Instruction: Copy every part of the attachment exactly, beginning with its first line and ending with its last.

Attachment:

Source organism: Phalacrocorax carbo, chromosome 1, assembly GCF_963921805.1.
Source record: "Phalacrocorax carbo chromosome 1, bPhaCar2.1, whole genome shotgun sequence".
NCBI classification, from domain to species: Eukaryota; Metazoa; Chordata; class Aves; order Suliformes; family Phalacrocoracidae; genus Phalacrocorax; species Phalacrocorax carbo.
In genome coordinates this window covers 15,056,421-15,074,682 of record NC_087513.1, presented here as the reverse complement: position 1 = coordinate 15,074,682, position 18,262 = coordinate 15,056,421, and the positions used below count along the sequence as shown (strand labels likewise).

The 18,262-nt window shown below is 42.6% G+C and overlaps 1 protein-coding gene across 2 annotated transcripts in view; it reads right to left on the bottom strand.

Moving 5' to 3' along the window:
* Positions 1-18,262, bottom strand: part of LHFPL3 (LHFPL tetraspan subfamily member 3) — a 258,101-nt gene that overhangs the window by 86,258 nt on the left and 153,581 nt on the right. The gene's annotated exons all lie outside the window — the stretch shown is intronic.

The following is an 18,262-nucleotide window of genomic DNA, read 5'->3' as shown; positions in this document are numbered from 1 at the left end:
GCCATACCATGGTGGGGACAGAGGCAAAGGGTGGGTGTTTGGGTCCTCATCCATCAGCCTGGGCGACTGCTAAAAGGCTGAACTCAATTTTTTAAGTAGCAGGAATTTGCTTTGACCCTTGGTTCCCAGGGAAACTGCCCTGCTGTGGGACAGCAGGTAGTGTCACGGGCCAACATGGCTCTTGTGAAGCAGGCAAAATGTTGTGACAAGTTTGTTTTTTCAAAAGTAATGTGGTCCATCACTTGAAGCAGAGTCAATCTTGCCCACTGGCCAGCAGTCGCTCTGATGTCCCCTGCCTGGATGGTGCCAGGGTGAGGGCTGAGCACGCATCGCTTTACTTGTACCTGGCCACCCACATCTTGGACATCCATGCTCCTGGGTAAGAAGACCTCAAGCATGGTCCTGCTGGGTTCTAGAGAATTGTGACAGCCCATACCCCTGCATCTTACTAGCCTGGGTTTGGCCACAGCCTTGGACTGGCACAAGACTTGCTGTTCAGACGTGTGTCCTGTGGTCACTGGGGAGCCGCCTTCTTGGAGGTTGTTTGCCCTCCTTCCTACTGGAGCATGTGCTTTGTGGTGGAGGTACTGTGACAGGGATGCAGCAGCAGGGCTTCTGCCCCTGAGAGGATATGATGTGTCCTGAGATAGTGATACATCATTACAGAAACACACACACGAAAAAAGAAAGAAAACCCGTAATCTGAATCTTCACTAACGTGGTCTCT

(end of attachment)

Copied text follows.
Source organism: Phalacrocorax carbo, chromosome 1, assembly GCF_963921805.1.
Source record: "Phalacrocorax carbo chromosome 1, bPhaCar2.1, whole genome shotgun sequence".
NCBI classification, from domain to species: Eukaryota; Metazoa; Chordata; class Aves; order Suliformes; family Phalacrocoracidae; genus Phalacrocorax; species Phalacrocorax carbo.
In genome coordinates this window covers 15,056,421-15,074,682 of record NC_087513.1, presented here as the reverse complement: position 1 = coordinate 15,074,682, position 18,262 = coordinate 15,056,421, and the positions used below count along the sequence as shown (strand labels likewise).

The 18,262-nt window shown below is 42.6% G+C and overlaps 1 protein-coding gene across 2 annotated transcripts in view; it reads right to left on the bottom strand.

Moving 5' to 3' along the window:
* Positions 1-18,262, bottom strand: part of LHFPL3 (LHFPL tetraspan subfamily member 3) — a 258,101-nt gene that overhangs the window by 86,258 nt on the left and 153,581 nt on the right. The gene's annotated exons all lie outside the window — the stretch shown is intronic.

The following is an 18,262-nucleotide window of genomic DNA, read 5'->3' as shown; positions in this document are numbered from 1 at the left end:
GCCATACCATGGTGGGGACAGAGGCAAAGGGTGGGTGTTTGGGTCCTCATCCATCAGCCTGGGCGACTGCTAAAAGGCTGAACTCAATTTTTTAAGTAGCAGGAATTTGCTTTGACCCTTGGTTCCCAGGGAAACTGCCCTGCTGTGGGACAGCAGGTAGTGTCACGGGCCAACATGGCTCTTGTGAAGCAGGCAAAATGTTGTGACAAGTTTGTTTTTTCAAAAGTAATGTGGTCCATCACTTGAAGCAGAGTCAATCTTGCCCACTGGCCAGCAGTCGCTCTGATGTCCCCTGCCTGGATGGTGCCAGGGTGAGGGCTGAGCACGCATCGCTTTACTTGTACCTGGCCACCCACATCTTGGACATCCATGCTCCTGGGTAAGAAGACCTCAAGCATGGTCCTGCTGGGTTCTAGAGAATTGTGACAGCCCATACCCCTGCATCTTACTAGCCTGGGTTTGGCCACAGCCTTGGACTGGCACAAGACTTGCTGTTCAGACGTGTGTCCTGTGGTCACTGGGGAGCCGCCTTCTTGGAGGTTGTTTGCCCTCCTTCCTACTGGAGCATGTGCTTTGTGGTGGAGGTACTGTGACAGGGATGCAGCAGCAGGGCTTCTGCCCCTGAGAGGATATGATGTGTCCTGAGATAGTGATACATCATTACAGAAACACACACACGAAAAAAGAAAGAAAACCCGTAATCTGAATCTTCACTAACGTGGTCTCT